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I’m writing a novel about a superman protagonist. He is the only super in the world, and the first. Some friendly ETs gave him a skinsuit that can withstand speeds of up to 4,000 mph, and he uses it to fly everywhere. However, he refuses to go through the hassle getting a pilot’s license, since he has nanosecond reflexes and therefore can avoid any accidents.

My question is, does it seem appropriate that some nations would prohibit him from flying over their airspace? Say, some European nations like France, Italy, Germany, the UK, for example?

Also, if they did forbid him to fly over their countries, what is the maximum altitude under their jurisdiction? The Kármán line, maybe? I ask so he could fly over those countries without getting into trouble.

EDIT: Here's one solution he uses to go to Basel, Switzerland, where he has a visa-- Overflight

Hell, with nanosecond reflexes, he could fly 10 feet over the terrain, avoiding all obstacles in his way :). His blast wave, however...

EDIT2: For various reasons (long story), the super is very unpopular worldwide. So for any reason, to bar him would make him even more a pariah. For propaganda purposes it may behoove some nations to at least make the attempt.

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  • $\begingroup$ It might be difficult to justify shooting down a Benevolent super. Was any of this ever covered in the Superman comics? Would radar or other detection systems be able to get a target lock, at those speed and ranges, on a human body? $\endgroup$
    – FlaStorm32
    Commented Dec 5, 2023 at 12:26
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    $\begingroup$ I don't think a pilot's license would be needed - a flying man is not an aircraft. $\endgroup$ Commented Dec 5, 2023 at 14:21
  • $\begingroup$ Maybe I should edit that his alien made skinsuit cannot be detected by radar and leaves no sonic boom, so it would be very difficult to detect him. He could fly at low altitudes, so he wouldn't be visible for very long. Although not impossible, so he's taking a chance. $\endgroup$ Commented Dec 5, 2023 at 15:51
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    $\begingroup$ @catsteevens It would be a significant point that the super can or can not be detected by radar. You can't prosecute what you can't see. $\endgroup$
    – Monty Wild
    Commented Dec 6, 2023 at 1:44
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    $\begingroup$ From what point of view, please? How could it not be appropriate for any jurisdiction to enforce its own laws? Quite separately, how might any jurisdiction go about enforcing the relevant laws? Beneath either, why would your guy not go to Civil Aviation HQ in every jurisdiction on the planet and do what it took to get a licence? Beneath even that, how does the skin-suit fly, whatever speed it might withstand? $\endgroup$ Commented Dec 13, 2023 at 21:50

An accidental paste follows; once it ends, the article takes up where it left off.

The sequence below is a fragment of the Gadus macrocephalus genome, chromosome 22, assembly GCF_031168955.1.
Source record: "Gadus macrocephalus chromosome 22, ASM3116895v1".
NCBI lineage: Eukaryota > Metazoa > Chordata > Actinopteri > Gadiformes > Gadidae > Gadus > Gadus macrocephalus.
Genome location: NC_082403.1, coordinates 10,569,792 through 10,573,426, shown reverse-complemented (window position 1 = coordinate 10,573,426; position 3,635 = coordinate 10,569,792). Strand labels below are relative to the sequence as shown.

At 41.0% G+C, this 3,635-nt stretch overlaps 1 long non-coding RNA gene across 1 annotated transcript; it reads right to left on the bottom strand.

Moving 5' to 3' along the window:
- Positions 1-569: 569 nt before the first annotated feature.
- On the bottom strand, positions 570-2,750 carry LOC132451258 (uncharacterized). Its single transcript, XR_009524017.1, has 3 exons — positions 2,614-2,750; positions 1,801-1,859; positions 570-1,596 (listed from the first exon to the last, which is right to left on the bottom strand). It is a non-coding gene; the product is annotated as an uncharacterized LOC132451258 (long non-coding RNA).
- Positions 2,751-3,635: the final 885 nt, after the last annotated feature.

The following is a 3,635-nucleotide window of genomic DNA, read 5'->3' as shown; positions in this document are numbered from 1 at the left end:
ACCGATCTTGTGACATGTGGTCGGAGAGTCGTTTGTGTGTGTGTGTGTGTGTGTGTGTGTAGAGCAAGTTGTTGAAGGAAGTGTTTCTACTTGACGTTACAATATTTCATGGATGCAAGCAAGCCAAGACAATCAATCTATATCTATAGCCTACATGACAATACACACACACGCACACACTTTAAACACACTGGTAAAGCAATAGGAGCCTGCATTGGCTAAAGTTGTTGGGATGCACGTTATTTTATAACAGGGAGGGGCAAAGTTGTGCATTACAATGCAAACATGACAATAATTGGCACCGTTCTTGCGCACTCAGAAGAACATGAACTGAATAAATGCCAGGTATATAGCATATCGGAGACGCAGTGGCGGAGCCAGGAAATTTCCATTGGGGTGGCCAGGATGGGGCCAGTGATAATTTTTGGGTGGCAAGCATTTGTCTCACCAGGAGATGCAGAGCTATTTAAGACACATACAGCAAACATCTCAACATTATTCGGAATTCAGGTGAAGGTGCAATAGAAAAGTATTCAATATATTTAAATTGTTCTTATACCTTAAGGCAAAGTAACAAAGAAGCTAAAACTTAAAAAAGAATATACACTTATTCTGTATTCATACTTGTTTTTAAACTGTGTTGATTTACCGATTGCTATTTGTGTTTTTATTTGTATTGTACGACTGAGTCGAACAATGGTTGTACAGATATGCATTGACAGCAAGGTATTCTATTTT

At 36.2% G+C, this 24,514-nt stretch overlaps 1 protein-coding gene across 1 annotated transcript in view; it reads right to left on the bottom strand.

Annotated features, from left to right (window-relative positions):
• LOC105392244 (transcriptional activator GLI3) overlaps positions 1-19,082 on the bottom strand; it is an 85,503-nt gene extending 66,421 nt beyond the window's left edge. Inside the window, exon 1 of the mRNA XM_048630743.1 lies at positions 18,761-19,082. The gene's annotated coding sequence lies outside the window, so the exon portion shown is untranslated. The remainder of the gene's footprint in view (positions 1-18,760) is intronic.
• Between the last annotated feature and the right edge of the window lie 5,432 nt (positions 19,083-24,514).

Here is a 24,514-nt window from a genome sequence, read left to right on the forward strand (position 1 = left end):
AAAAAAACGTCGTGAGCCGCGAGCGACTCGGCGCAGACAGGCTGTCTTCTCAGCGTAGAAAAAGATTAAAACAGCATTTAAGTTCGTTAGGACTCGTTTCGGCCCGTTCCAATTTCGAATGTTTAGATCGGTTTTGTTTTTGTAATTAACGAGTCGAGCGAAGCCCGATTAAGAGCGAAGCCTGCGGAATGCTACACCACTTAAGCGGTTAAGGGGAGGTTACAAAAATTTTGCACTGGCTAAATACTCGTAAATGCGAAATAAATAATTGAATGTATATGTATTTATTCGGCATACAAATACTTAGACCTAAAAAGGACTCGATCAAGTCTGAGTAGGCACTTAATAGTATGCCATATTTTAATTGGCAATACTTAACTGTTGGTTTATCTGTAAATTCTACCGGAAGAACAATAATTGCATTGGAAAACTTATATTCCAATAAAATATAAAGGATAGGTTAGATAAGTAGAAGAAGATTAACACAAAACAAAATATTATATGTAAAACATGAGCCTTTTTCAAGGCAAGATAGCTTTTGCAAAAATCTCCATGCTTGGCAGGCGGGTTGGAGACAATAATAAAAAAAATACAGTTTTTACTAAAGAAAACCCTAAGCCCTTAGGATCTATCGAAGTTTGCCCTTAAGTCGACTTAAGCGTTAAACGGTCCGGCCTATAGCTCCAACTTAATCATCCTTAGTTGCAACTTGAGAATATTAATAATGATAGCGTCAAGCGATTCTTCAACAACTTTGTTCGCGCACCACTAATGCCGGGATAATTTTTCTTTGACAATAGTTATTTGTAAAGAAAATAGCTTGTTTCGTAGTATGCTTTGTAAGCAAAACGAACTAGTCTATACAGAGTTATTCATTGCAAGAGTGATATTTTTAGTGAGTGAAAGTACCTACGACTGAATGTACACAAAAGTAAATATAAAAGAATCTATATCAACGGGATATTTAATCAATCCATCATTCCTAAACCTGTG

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Brazillian here. Under brazillian law, since around 1998 the armed forces can take down what they consider to be hostile aircraft. And since 2019, they no longer need authorization from the president nor an air force high-ranking official.

There are some criteria to be met in order for an aircraft to be considered hostile. The TL;DR is that you are hostile aircraft if you can fly (seriously, the law used to list balloons and paragliders as possible targets for takedown) and any of the following is true:

  • you don't identify (or misidentify) yourself;
  • you knowingly put people or property in danger;
  • you pack weaponry, without written authorization from the armed forces.

If your hero has the courtesy to fly around with a transponder and happens to be even slightly popular among brazillians, the government will grant him passage and authorization to carry (and possibly use) weapons while flying. They will even spare him the red tape.

Otherwise... I don't think Brazil has much in the way of taking him down (we might have bought a dozen hypersonic missiles from the US and EU at some point), but dude had better not spend a night on brazillian soil. If the military doesn't get him, the organized crime will get him and deliver him to the military. And the usual treatment given to people who think they are above the forces is anal rape with a broomstick. Sadly and unfortunately, as well as much to our national shame, this is not a joke by any means. I mean it. This is so entrenched in our culture that we don't even flinch anymore when this is shown in a movie.

As to the minimum altitude the hero would have to be flying incognito while not pissing the brazillian air force off, that would be higher than 24,500 ft (~7,468 m) above sea level AND not passing through any airway.

Regardless of treating the hero as a friend or a foe, his case is so special that the brazillian government probably would not require him to have a pilot's license.